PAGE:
Abstract: Omnispective Analysis and Reasoning: A framework for managing intellectual concerns in scientific workflows

January 20, 2012 § Leave a comment

This paper will be presented at ISEC 2012.

Published in: ISEC ’12 Proceedings of the 5th India Software Engineering Conference

doi>10.1145/2134254.2134279

Author’s version of the full paper is available in ANU Research Repository.

Omnispective Analysis and Reasoning: A framework for managing intellectual concerns in scientific workflows

Srinivas Chemboli Clive Boughton
Research School of Computer Science
The Australian National University

Scientific workflows are extensively used to support the management of experimental and computational research by connecting together different data sources, components and processes. However, certain issues such as the ability to check the appropriateness of the processes orchestrated, management of the context of workflow components and specification, and provision for robust management of intellectual concerns are not addressed adequately. Hence, it is highly desirable to add features to uplift focus from low level details to help clarify the rationale and intent behind the choices and decisions in the workflow specifications and provide a suitable level of abstraction to capture and organize intellectual concerns and map them to the workflow specification and execution semantics. In this paper, we present Omnispective Analysis and Reasoning (OAR), a novel framework for providing the above features and enhancements in scientific workflow management systems and processes. The OAR framework is aimed at supporting effective capture and reuse of intellectual concerns in workflow management.

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Abstract: Omnispective Analysis and Reasoning: A framework for managing intellectual concerns in scientific workflows by Srinivas Chemboli and Clive Boughton is licensed under a Creative Commons Attribution-NonCommercial-NoDerivs 3.0 Unported License.

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Seminar: Can we Increase Software Development Productivity by an Order of Magnitude

September 22, 2009 § Leave a comment

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Speaker: Shayne Flint, Senior Lecturer, School of Computer Science (SoCS, ANU)

Date: Thursday, 01 October 2009

Time: 4:00 PM – 5:00 PM
Venue: CSIT Seminar Room, N101, CSIT Building, Building (108), North Road, ANU (campus map)

Website: Seminars @ CECS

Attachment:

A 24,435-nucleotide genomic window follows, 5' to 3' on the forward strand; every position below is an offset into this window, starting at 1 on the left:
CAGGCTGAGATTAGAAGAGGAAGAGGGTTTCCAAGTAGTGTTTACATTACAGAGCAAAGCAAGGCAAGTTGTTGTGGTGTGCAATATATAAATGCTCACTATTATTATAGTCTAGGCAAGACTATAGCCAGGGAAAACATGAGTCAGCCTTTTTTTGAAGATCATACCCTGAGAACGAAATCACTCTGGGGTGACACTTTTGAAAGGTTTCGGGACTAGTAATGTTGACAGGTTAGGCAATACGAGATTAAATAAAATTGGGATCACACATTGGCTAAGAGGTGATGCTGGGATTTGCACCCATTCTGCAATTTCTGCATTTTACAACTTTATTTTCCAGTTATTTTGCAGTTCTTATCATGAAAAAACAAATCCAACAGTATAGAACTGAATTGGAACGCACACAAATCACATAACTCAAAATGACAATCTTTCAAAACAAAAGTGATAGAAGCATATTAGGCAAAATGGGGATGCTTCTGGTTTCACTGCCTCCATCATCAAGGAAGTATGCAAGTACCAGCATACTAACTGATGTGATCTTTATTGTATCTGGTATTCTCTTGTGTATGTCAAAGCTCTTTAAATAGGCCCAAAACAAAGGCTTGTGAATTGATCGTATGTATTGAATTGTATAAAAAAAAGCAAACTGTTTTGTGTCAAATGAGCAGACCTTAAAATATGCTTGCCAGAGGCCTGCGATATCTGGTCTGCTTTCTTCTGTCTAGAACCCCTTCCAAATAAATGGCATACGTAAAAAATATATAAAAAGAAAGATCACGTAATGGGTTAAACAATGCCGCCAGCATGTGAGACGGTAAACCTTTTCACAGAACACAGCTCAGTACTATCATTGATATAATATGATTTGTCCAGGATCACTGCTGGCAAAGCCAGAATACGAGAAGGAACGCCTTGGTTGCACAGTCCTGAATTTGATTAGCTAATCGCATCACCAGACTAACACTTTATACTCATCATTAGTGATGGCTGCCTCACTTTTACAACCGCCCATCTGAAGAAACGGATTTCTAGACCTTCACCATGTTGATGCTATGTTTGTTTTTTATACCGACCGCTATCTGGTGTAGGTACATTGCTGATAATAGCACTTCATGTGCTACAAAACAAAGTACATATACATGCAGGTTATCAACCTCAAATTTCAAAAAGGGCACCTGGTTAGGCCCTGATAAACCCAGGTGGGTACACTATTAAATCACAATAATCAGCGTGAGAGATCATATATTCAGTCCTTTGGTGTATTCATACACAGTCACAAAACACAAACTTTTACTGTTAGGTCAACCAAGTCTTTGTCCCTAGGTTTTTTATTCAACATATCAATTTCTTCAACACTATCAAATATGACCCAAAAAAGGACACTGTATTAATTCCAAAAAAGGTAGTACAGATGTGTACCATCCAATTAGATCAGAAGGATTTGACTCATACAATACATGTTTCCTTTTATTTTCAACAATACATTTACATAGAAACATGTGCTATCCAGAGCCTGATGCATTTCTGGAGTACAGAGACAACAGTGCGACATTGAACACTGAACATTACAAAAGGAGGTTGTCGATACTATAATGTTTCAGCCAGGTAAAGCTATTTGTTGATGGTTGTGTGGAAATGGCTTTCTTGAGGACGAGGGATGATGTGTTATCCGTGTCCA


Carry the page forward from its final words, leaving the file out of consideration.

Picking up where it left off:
Enquiries: Dr Malcolm Newey

“Demand for software developers is increasing while the number of software engineering and IT students remains stable or in decline. At the same time, there is an increasing need to quickly build software systems in response to rapid social, economic and environmental change. The CECS Software-Intensive Systems Engineering (SiSE) group is addressing these issues by developing novel technology which aims to increase software development productivity by an order of magnitude.

“To achieve this objective we are exploring the use of Model- Driven Engineering (MDE) and ways to improve its effectiveness. Specifically, we are addressing problems in areas such as requirements and stakeholder management; integrating multiple viewpoints, cross-cutting concerns, modelling languages and paradigms; variations in architecture and implementation; model semantics, translation, synchronisation, evolution and reuse; the presence of uncertainty, imperfection and ambiguity; verification, scalability and visualisation. This is a long list, but our research indicates the possibility that many of these problems may be the result of entrenched assumptions that underpin existing approaches to MDE.”

In this seminar Dr Flint will demonstrate a new approach to MDE which is developed from a very different set of assumptions. The approach is proving effective and addresses or eliminates many of the problems with existing approaches. If commercialised, it could have direct and demonstrable economic impact by increasing ICT industry productivity and our ability to rapidly react to emerging opportunities and threats.

This seminar is part of the CECS Seminar Series.